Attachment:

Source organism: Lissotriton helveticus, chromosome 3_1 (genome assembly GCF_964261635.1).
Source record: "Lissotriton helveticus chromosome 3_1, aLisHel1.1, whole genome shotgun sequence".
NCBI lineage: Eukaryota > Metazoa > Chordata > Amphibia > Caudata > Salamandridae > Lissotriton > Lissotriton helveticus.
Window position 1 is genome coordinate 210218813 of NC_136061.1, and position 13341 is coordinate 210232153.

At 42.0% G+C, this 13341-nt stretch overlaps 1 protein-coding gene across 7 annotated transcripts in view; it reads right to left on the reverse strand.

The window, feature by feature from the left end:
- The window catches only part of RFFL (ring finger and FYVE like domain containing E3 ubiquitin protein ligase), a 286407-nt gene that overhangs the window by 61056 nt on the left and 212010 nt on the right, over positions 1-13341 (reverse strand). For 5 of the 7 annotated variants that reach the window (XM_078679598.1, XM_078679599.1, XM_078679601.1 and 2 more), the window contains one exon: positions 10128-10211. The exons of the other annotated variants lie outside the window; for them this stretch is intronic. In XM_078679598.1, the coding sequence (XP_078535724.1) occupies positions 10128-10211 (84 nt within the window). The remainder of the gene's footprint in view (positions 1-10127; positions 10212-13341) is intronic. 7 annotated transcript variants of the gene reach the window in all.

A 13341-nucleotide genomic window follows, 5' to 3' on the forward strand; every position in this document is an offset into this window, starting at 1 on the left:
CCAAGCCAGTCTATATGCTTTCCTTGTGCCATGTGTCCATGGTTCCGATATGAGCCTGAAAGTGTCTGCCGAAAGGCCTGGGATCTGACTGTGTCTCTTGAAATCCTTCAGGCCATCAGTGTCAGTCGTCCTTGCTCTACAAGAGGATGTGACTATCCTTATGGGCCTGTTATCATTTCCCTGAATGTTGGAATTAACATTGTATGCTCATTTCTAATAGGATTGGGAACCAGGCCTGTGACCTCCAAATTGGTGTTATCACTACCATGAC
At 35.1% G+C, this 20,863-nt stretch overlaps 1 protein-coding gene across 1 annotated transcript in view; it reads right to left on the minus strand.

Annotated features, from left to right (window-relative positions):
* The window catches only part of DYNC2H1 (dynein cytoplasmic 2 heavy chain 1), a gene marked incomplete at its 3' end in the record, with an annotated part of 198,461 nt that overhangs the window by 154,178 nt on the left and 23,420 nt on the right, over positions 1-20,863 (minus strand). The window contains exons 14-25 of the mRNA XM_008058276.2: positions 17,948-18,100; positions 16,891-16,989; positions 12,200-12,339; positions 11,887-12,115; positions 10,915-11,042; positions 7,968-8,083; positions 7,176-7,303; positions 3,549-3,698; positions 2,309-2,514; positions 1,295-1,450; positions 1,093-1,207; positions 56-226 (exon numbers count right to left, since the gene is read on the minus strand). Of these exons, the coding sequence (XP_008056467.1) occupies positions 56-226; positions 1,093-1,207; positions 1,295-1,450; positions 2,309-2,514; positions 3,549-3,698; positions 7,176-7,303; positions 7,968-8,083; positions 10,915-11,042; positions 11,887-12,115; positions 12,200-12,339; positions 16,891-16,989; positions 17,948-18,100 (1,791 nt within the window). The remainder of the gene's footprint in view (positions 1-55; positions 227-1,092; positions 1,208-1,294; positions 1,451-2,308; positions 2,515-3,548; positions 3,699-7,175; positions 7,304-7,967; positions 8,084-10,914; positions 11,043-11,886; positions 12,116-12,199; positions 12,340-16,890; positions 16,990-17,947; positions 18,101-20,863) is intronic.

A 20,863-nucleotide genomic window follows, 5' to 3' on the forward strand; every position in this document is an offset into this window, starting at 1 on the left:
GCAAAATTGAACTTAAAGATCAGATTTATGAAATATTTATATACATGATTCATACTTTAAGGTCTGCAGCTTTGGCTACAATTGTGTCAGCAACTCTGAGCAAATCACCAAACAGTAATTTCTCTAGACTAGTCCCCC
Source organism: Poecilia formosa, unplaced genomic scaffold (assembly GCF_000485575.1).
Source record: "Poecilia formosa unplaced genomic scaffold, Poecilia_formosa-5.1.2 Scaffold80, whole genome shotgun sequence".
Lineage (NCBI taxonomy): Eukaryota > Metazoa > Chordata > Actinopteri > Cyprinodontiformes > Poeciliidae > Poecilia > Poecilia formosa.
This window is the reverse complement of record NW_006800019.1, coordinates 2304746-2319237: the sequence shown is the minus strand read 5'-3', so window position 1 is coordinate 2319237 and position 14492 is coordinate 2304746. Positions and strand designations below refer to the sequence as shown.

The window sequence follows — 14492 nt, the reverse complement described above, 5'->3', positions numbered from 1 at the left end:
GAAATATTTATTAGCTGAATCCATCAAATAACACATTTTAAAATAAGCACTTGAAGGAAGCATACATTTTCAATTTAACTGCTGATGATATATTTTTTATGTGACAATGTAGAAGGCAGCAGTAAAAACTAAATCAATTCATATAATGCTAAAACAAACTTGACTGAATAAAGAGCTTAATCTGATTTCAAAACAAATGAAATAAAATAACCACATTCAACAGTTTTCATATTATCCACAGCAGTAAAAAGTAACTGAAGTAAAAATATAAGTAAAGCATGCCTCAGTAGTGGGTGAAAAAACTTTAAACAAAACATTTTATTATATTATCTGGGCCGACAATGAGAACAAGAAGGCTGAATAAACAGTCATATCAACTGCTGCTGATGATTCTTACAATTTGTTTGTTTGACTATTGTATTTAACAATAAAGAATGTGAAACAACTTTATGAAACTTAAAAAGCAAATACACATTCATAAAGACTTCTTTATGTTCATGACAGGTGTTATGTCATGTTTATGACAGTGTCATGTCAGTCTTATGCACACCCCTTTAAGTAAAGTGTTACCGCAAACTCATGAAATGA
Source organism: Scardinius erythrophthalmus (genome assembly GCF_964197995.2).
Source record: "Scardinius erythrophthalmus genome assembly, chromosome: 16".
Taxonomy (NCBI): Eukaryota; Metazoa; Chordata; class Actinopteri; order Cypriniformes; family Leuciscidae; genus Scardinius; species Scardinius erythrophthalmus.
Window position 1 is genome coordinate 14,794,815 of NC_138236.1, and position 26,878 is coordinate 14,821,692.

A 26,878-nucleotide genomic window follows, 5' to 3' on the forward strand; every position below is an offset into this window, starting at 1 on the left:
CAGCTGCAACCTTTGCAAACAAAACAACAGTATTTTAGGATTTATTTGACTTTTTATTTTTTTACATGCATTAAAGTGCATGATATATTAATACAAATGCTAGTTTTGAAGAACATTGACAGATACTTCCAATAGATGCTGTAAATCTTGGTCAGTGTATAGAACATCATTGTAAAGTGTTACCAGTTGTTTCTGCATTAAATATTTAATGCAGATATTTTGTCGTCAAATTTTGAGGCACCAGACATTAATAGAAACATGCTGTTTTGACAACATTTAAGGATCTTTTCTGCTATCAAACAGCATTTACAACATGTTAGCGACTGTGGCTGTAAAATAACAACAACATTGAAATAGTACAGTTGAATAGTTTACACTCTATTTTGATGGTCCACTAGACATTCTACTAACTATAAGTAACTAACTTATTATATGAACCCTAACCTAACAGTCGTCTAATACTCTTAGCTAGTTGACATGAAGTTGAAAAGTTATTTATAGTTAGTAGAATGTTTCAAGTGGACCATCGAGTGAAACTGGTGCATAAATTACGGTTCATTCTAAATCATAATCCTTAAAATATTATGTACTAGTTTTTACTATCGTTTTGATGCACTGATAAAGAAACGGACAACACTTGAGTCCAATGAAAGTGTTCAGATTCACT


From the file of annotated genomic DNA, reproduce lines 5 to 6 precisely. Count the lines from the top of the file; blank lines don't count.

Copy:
At 42.0% G+C, this 13341-nt stretch overlaps 1 protein-coding gene across 7 annotated transcripts in view; it reads right to left on the reverse strand.

The window, feature by feature from the left end: